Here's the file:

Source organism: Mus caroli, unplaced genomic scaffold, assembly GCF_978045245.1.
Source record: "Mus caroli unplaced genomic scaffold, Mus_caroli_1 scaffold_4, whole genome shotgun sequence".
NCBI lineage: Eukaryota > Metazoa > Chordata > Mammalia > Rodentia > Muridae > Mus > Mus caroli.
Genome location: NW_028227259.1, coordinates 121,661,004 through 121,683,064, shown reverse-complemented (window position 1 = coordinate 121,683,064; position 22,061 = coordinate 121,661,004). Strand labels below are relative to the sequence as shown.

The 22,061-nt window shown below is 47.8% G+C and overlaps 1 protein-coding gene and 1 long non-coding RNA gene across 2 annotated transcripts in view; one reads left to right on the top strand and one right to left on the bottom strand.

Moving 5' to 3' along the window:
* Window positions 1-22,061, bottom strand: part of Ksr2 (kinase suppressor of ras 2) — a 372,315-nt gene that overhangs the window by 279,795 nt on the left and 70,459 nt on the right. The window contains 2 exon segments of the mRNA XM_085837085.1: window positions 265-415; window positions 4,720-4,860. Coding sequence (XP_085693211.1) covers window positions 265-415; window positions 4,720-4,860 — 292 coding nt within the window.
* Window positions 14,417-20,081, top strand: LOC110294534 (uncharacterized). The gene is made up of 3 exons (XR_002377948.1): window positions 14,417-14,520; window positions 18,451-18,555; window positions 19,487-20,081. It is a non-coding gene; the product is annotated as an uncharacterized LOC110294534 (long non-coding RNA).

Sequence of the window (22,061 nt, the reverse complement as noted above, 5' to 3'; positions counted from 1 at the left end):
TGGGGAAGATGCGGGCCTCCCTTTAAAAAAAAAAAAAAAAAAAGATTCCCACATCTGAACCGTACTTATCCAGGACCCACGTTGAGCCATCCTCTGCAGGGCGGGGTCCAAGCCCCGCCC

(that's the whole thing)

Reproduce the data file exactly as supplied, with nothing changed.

Source organism: Mus caroli, unplaced genomic scaffold, assembly GCF_978045245.1.
Source record: "Mus caroli unplaced genomic scaffold, Mus_caroli_1 scaffold_4, whole genome shotgun sequence".
NCBI lineage: Eukaryota > Metazoa > Chordata > Mammalia > Rodentia > Muridae > Mus > Mus caroli.
Genome location: NW_028227259.1, coordinates 121,661,004 through 121,683,064, shown reverse-complemented (window position 1 = coordinate 121,683,064; position 22,061 = coordinate 121,661,004). Strand labels below are relative to the sequence as shown.

The 22,061-nt window shown below is 47.8% G+C and overlaps 1 protein-coding gene and 1 long non-coding RNA gene across 2 annotated transcripts in view; one reads left to right on the top strand and one right to left on the bottom strand.

Moving 5' to 3' along the window:
* Window positions 1-22,061, bottom strand: part of Ksr2 (kinase suppressor of ras 2) — a 372,315-nt gene that overhangs the window by 279,795 nt on the left and 70,459 nt on the right. The window contains 2 exon segments of the mRNA XM_085837085.1: window positions 265-415; window positions 4,720-4,860. Coding sequence (XP_085693211.1) covers window positions 265-415; window positions 4,720-4,860 — 292 coding nt within the window.
* Window positions 14,417-20,081, top strand: LOC110294534 (uncharacterized). The gene is made up of 3 exons (XR_002377948.1): window positions 14,417-14,520; window positions 18,451-18,555; window positions 19,487-20,081. It is a non-coding gene; the product is annotated as an uncharacterized LOC110294534 (long non-coding RNA).

Sequence of the window (22,061 nt, the reverse complement as noted above, 5' to 3'; positions counted from 1 at the left end):
TGGGGAAGATGCGGGCCTCCCTTTAAAAAAAAAAAAAAAAAAAGATTCCCACATCTGAACCGTACTTATCCAGGACCCACGTTGAGCCATCCTCTGCAGGGCGGGGTCCAAGCCCCGCCC